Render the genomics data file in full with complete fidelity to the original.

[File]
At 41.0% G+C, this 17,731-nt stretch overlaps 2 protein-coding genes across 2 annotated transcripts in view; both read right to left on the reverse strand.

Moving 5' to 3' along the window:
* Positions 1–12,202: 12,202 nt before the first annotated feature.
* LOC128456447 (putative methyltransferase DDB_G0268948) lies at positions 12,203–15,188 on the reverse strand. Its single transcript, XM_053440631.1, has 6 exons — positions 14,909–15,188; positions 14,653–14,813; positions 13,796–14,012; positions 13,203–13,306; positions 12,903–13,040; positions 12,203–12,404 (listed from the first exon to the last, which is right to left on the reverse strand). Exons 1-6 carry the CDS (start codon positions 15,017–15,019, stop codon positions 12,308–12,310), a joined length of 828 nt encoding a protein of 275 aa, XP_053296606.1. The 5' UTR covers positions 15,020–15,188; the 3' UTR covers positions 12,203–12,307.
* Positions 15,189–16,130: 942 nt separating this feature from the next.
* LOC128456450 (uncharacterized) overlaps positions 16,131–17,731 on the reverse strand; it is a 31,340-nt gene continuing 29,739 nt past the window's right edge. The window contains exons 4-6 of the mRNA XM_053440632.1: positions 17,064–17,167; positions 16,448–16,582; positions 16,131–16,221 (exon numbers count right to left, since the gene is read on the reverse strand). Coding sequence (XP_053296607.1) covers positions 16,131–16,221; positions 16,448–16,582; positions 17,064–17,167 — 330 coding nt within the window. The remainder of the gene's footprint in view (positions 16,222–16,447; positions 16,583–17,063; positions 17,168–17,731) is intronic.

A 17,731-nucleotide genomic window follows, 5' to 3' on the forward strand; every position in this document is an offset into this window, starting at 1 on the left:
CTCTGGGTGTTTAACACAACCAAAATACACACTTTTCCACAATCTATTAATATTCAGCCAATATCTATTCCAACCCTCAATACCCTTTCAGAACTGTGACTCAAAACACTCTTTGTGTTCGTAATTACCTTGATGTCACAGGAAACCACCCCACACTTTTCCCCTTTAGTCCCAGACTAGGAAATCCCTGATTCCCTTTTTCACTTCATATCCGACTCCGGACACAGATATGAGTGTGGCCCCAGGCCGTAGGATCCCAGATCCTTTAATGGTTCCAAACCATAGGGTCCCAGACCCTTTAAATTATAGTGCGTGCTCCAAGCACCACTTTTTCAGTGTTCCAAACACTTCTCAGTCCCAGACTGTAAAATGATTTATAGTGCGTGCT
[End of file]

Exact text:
At 41.0% G+C, this 17,731-nt stretch overlaps 2 protein-coding genes across 2 annotated transcripts in view; both read right to left on the reverse strand.

Moving 5' to 3' along the window:
* Positions 1–12,202: 12,202 nt before the first annotated feature.
* LOC128456447 (putative methyltransferase DDB_G0268948) lies at positions 12,203–15,188 on the reverse strand. Its single transcript, XM_053440631.1, has 6 exons — positions 14,909–15,188; positions 14,653–14,813; positions 13,796–14,012; positions 13,203–13,306; positions 12,903–13,040; positions 12,203–12,404 (listed from the first exon to the last, which is right to left on the reverse strand). Exons 1-6 carry the CDS (start codon positions 15,017–15,019, stop codon positions 12,308–12,310), a joined length of 828 nt encoding a protein of 275 aa, XP_053296606.1. The 5' UTR covers positions 15,020–15,188; the 3' UTR covers positions 12,203–12,307.
* Positions 15,189–16,130: 942 nt separating this feature from the next.
* LOC128456450 (uncharacterized) overlaps positions 16,131–17,731 on the reverse strand; it is a 31,340-nt gene continuing 29,739 nt past the window's right edge. The window contains exons 4-6 of the mRNA XM_053440632.1: positions 17,064–17,167; positions 16,448–16,582; positions 16,131–16,221 (exon numbers count right to left, since the gene is read on the reverse strand). Coding sequence (XP_053296607.1) covers positions 16,131–16,221; positions 16,448–16,582; positions 17,064–17,167 — 330 coding nt within the window. The remainder of the gene's footprint in view (positions 16,222–16,447; positions 16,583–17,063; positions 17,168–17,731) is intronic.

A 17,731-nucleotide genomic window follows, 5' to 3' on the forward strand; every position in this document is an offset into this window, starting at 1 on the left:
CTCTGGGTGTTTAACACAACCAAAATACACACTTTTCCACAATCTATTAATATTCAGCCAATATCTATTCCAACCCTCAATACCCTTTCAGAACTGTGACTCAAAACACTCTTTGTGTTCGTAATTACCTTGATGTCACAGGAAACCACCCCACACTTTTCCCCTTTAGTCCCAGACTAGGAAATCCCTGATTCCCTTTTTCACTTCATATCCGACTCCGGACACAGATATGAGTGTGGCCCCAGGCCGTAGGATCCCAGATCCTTTAATGGTTCCAAACCATAGGGTCCCAGACCCTTTAAATTATAGTGCGTGCTCCAAGCACCACTTTTTCAGTGTTCCAAACACTTCTCAGTCCCAGACTGTAAAATGATTTATAGTGCGTGCT